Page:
Farm policy shouldn't be just for farmers, says Secretary of Agriculture Ann Veneman. Rather, development of the new farm bill should involve “input and cooperation from every link in the food chain.”
The various sectors of the food economy — from producers to retailers — are more interconnected than they've ever been, she said at the Food Safety Summit in Washington.
“U.S. agriculture operates in a global, high-tech, consumer-driven environment…and changing consumer demands are challenging existing marketing institutions and traditional ways of doing business.”
Only “a cooperative approach” that integrates research, public health regulation, and education can lead to the formulation of effective policy that meets everyone's needs, Veneman said.
During subsequent hearings on federal budget appropriations for the 2002 fiscal year, in which the Department of Agriculture is requesting $72 billion, she noted that “farmers have been through some tough economic times…and there is continuing uncertainty about the future.”
She said the USDA is closely monitoring crop and market conditions “and if additional assistance is needed, we will work with the Congress to determine the nature and extent of that assistance.”
She pointed out that “there has been an extremely heavy workload, assisting farmers in our county office service centers, and we expect this to continue into 2002, although with some moderation.”
In order to provide adequate assistance to farmers, Veneman said, more funding will be needed for salaries and expenses of the Farm Service Agency.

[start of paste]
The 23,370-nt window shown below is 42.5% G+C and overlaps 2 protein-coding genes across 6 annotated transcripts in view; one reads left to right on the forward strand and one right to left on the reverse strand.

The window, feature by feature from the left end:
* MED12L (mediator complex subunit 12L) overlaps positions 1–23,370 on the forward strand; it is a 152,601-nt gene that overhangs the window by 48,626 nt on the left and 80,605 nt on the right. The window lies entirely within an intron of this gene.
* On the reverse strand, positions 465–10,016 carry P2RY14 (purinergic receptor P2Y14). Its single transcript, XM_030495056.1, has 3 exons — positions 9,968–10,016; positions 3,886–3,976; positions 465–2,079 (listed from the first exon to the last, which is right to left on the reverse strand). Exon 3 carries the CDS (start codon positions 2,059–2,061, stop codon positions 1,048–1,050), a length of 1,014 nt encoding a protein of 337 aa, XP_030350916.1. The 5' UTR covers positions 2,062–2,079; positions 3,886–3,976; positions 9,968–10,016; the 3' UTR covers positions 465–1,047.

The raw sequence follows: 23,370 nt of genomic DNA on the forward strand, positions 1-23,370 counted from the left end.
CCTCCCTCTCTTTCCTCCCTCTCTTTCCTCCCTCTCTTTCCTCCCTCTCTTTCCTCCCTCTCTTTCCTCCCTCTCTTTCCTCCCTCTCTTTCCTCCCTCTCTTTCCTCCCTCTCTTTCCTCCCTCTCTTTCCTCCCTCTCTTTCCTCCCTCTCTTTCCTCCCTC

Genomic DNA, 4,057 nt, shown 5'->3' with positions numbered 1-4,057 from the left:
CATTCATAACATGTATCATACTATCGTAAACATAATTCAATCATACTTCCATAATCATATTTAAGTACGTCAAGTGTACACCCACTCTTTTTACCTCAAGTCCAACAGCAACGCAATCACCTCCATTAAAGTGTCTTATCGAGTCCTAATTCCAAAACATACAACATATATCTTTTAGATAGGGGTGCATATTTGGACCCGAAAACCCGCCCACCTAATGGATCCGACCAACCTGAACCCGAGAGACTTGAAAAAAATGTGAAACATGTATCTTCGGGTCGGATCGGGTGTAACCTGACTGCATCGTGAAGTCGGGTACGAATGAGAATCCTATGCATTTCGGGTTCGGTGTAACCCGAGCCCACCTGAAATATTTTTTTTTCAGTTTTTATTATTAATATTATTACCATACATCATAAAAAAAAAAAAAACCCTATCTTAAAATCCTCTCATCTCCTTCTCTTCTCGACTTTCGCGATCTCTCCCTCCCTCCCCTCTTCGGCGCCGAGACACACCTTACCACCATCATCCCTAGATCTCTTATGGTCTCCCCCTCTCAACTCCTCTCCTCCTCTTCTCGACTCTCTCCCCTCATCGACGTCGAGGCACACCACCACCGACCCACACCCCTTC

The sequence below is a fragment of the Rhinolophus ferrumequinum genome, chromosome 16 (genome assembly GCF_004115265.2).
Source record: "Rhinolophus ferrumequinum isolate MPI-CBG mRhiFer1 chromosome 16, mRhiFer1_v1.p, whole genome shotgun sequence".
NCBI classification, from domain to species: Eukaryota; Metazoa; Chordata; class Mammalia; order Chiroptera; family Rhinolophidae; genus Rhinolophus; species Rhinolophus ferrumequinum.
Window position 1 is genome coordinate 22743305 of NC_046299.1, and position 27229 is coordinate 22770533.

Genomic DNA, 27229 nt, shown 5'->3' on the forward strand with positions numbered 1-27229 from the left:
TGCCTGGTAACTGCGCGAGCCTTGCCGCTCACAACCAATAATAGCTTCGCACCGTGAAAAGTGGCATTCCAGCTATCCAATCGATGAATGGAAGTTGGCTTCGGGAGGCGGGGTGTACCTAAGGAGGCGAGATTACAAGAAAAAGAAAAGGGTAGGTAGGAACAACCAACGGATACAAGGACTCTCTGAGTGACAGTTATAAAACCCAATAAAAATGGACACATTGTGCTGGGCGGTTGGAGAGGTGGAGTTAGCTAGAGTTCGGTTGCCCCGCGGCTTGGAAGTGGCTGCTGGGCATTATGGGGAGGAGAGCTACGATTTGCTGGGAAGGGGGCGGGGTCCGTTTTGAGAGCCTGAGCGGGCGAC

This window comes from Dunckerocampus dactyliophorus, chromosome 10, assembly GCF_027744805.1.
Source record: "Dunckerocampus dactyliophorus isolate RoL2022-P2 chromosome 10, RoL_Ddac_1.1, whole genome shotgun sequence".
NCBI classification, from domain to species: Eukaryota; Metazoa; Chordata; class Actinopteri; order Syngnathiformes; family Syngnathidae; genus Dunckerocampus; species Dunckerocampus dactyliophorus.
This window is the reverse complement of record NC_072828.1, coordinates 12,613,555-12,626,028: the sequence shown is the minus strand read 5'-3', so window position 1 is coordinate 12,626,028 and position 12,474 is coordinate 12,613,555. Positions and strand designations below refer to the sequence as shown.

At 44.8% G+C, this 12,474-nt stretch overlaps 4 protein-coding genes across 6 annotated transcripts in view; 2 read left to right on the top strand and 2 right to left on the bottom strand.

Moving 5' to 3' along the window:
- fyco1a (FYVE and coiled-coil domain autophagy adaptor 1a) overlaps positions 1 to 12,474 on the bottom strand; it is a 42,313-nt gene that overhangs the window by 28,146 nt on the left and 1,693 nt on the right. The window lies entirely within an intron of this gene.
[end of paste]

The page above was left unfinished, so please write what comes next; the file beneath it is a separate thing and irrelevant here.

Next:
Additional funding is also being requested, she noted, for “proper implementation” of the reformed crop insurance programs authorized by Congress last year and to insure that producers have access to credit needed to carry out their farming operations.
The $72 billion askings for the USDA, if approved by Congress and the president, would be an increase of $883 million for the department's ongoing programs. “This is a responsible, yet restrained budget,” Veneman said.
She noted that in fiscal 2001, more than $4 billion was appropriated for emergency payments to farmers. “The 2002 budget does not include approximately $3 billion of that spending because it was mostly one-time emergency spending, where the missions have been completed.”
The proposed USDA budget, she said, “meets the president's objectives of slowing the growth of federal spending, while providing funding for urgent national priorities, achieving historic levels of debt reduction, and providing tax relief.”
Veneman said the budget was developed with the goal of providing “adequate funding for the most urgent issues facing American agriculture,” but she cautioned that “in order to get the growth of spending under control, it is important that the levels we are recommending be supported.”
The USDA budget, as presented, she said, includes sufficient funding to carry out key priorities such as:
Strengthening agricultural quarantine inspection activities and combating pest/disease infestations.
Providing the overseas market intelligence and technical expertise needed to support agricultural trade.
Implementing the new Agricultural Risk Protection Act so farmers will have the benefits of improved crop insurance as soon as possible.
Providing adequate funding for food safety activities, particularly the meat/poultry inspection work force of the Food Safety and Inspection Service.
Supporting food assistance programs at levels consistent with the anticipated need.
Providing adequate funding for USDA rural development activities, with particular emphasis on water/sewer facilities, rural housing, and efforts to improve the access of rural areas to technology, particularly the Internet.
Providing continuing support to landowners, farmers, and ranchers through the USDA's conservation programs.
Redirecting USDA research into important new areas.
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